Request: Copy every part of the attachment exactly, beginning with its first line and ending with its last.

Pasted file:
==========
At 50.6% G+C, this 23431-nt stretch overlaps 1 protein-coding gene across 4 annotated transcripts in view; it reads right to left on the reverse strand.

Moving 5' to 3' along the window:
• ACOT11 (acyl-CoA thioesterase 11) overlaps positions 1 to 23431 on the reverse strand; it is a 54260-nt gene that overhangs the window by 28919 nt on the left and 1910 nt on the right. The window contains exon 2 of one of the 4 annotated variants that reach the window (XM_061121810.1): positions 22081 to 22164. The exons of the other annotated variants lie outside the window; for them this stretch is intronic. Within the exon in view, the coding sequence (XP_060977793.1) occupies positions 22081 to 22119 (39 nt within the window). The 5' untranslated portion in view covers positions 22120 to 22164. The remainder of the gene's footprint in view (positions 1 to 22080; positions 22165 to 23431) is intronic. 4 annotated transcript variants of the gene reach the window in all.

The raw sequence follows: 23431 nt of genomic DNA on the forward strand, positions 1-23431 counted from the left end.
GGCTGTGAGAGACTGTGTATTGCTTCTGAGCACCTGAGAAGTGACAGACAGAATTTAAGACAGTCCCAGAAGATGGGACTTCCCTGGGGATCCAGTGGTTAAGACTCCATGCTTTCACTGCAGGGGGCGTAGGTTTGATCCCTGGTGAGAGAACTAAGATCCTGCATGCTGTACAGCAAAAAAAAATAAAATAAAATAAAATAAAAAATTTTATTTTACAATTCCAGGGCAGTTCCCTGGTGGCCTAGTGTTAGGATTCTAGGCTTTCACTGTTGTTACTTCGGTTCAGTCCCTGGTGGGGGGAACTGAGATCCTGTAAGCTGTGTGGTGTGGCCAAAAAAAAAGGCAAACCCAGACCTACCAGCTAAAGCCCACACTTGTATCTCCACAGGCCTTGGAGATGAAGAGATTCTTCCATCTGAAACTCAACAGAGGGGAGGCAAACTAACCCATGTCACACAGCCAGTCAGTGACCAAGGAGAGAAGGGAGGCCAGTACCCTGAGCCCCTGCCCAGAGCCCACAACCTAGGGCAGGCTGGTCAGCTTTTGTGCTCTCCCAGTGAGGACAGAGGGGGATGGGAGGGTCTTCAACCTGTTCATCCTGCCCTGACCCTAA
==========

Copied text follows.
At 50.6% G+C, this 23431-nt stretch overlaps 1 protein-coding gene across 4 annotated transcripts in view; it reads right to left on the reverse strand.

Moving 5' to 3' along the window:
• ACOT11 (acyl-CoA thioesterase 11) overlaps positions 1 to 23431 on the reverse strand; it is a 54260-nt gene that overhangs the window by 28919 nt on the left and 1910 nt on the right. The window contains exon 2 of one of the 4 annotated variants that reach the window (XM_061121810.1): positions 22081 to 22164. The exons of the other annotated variants lie outside the window; for them this stretch is intronic. Within the exon in view, the coding sequence (XP_060977793.1) occupies positions 22081 to 22119 (39 nt within the window). The 5' untranslated portion in view covers positions 22120 to 22164. The remainder of the gene's footprint in view (positions 1 to 22080; positions 22165 to 23431) is intronic. 4 annotated transcript variants of the gene reach the window in all.

The raw sequence follows: 23431 nt of genomic DNA on the forward strand, positions 1-23431 counted from the left end.
GGCTGTGAGAGACTGTGTATTGCTTCTGAGCACCTGAGAAGTGACAGACAGAATTTAAGACAGTCCCAGAAGATGGGACTTCCCTGGGGATCCAGTGGTTAAGACTCCATGCTTTCACTGCAGGGGGCGTAGGTTTGATCCCTGGTGAGAGAACTAAGATCCTGCATGCTGTACAGCAAAAAAAAATAAAATAAAATAAAATAAAAAATTTTATTTTACAATTCCAGGGCAGTTCCCTGGTGGCCTAGTGTTAGGATTCTAGGCTTTCACTGTTGTTACTTCGGTTCAGTCCCTGGTGGGGGGAACTGAGATCCTGTAAGCTGTGTGGTGTGGCCAAAAAAAAAGGCAAACCCAGACCTACCAGCTAAAGCCCACACTTGTATCTCCACAGGCCTTGGAGATGAAGAGATTCTTCCATCTGAAACTCAACAGAGGGGAGGCAAACTAACCCATGTCACACAGCCAGTCAGTGACCAAGGAGAGAAGGGAGGCCAGTACCCTGAGCCCCTGCCCAGAGCCCACAACCTAGGGCAGGCTGGTCAGCTTTTGTGCTCTCCCAGTGAGGACAGAGGGGGATGGGAGGGTCTTCAACCTGTTCATCCTGCCCTGACCCTAA